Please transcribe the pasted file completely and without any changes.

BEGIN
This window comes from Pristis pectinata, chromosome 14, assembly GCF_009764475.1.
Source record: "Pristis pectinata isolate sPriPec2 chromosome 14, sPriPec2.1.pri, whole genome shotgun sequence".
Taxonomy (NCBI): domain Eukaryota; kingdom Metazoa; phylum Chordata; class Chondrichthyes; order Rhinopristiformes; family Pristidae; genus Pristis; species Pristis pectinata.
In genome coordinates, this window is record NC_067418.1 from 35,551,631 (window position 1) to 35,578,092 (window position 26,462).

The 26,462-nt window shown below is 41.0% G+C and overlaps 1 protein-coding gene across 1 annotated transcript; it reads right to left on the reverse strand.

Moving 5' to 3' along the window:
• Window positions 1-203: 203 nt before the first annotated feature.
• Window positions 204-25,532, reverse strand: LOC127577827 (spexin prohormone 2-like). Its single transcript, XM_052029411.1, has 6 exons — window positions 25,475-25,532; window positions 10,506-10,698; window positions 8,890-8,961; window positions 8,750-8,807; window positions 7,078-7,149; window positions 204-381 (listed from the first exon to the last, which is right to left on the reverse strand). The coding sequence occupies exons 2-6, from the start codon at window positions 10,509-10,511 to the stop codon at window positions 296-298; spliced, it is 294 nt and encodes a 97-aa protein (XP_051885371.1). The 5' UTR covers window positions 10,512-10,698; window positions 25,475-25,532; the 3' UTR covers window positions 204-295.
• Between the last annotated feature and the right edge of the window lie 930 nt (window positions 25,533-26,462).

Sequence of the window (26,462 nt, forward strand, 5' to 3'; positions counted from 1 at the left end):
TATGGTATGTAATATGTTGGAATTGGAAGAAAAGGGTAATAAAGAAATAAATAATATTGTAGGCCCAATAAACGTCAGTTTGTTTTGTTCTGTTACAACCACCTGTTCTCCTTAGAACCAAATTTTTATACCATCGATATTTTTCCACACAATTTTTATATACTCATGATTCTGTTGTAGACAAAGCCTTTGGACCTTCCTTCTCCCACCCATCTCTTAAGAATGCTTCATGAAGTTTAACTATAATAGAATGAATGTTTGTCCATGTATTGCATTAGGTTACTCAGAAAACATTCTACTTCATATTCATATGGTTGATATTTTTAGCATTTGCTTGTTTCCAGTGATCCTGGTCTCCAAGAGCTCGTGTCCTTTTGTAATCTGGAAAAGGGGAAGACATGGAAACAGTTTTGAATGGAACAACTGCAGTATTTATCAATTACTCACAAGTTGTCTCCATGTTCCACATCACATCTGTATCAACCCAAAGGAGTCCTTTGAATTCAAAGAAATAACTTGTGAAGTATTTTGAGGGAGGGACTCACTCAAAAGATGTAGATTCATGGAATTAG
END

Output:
This window comes from Pristis pectinata, chromosome 14, assembly GCF_009764475.1.
Source record: "Pristis pectinata isolate sPriPec2 chromosome 14, sPriPec2.1.pri, whole genome shotgun sequence".
Taxonomy (NCBI): domain Eukaryota; kingdom Metazoa; phylum Chordata; class Chondrichthyes; order Rhinopristiformes; family Pristidae; genus Pristis; species Pristis pectinata.
In genome coordinates, this window is record NC_067418.1 from 35,551,631 (window position 1) to 35,578,092 (window position 26,462).

The 26,462-nt window shown below is 41.0% G+C and overlaps 1 protein-coding gene across 1 annotated transcript; it reads right to left on the reverse strand.

Moving 5' to 3' along the window:
• Window positions 1-203: 203 nt before the first annotated feature.
• Window positions 204-25,532, reverse strand: LOC127577827 (spexin prohormone 2-like). Its single transcript, XM_052029411.1, has 6 exons — window positions 25,475-25,532; window positions 10,506-10,698; window positions 8,890-8,961; window positions 8,750-8,807; window positions 7,078-7,149; window positions 204-381 (listed from the first exon to the last, which is right to left on the reverse strand). The coding sequence occupies exons 2-6, from the start codon at window positions 10,509-10,511 to the stop codon at window positions 296-298; spliced, it is 294 nt and encodes a 97-aa protein (XP_051885371.1). The 5' UTR covers window positions 10,512-10,698; window positions 25,475-25,532; the 3' UTR covers window positions 204-295.
• Between the last annotated feature and the right edge of the window lie 930 nt (window positions 25,533-26,462).

Sequence of the window (26,462 nt, forward strand, 5' to 3'; positions counted from 1 at the left end):
TATGGTATGTAATATGTTGGAATTGGAAGAAAAGGGTAATAAAGAAATAAATAATATTGTAGGCCCAATAAACGTCAGTTTGTTTTGTTCTGTTACAACCACCTGTTCTCCTTAGAACCAAATTTTTATACCATCGATATTTTTCCACACAATTTTTATATACTCATGATTCTGTTGTAGACAAAGCCTTTGGACCTTCCTTCTCCCACCCATCTCTTAAGAATGCTTCATGAAGTTTAACTATAATAGAATGAATGTTTGTCCATGTATTGCATTAGGTTACTCAGAAAACATTCTACTTCATATTCATATGGTTGATATTTTTAGCATTTGCTTGTTTCCAGTGATCCTGGTCTCCAAGAGCTCGTGTCCTTTTGTAATCTGGAAAAGGGGAAGACATGGAAACAGTTTTGAATGGAACAACTGCAGTATTTATCAATTACTCACAAGTTGTCTCCATGTTCCACATCACATCTGTATCAACCCAAAGGAGTCCTTTGAATTCAAAGAAATAACTTGTGAAGTATTTTGAGGGAGGGACTCACTCAAAAGATGTAGATTCATGGAATTAG